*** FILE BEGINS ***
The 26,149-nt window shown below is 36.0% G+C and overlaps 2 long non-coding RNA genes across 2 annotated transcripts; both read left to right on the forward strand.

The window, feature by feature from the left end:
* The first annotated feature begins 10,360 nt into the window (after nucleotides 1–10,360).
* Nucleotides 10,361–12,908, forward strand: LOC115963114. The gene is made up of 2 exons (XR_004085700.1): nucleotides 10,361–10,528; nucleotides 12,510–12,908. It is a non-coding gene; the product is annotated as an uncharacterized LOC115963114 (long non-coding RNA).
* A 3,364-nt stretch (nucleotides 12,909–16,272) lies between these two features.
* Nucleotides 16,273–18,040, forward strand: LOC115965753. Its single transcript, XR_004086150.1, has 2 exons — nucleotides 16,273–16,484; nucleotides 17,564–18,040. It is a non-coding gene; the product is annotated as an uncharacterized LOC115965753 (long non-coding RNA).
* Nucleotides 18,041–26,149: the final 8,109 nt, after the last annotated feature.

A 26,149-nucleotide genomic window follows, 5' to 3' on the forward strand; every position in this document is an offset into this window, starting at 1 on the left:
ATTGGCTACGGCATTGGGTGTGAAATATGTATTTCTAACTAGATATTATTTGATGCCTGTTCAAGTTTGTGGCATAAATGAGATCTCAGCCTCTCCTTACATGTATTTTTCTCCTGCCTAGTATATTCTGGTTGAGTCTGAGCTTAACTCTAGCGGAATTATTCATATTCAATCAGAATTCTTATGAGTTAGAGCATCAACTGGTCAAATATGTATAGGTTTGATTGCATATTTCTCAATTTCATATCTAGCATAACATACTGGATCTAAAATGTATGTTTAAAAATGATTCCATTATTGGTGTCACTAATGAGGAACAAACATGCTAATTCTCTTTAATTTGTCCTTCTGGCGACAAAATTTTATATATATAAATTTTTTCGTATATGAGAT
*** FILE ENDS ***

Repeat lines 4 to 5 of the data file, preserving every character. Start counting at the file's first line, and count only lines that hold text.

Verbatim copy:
* Nucleotides 10,361–12,908, forward strand: LOC115963114. The gene is made up of 2 exons (XR_004085700.1): nucleotides 10,361–10,528; nucleotides 12,510–12,908. It is a non-coding gene; the product is annotated as an uncharacterized LOC115963114 (long non-coding RNA).
* A 3,364-nt stretch (nucleotides 12,909–16,272) lies between these two features.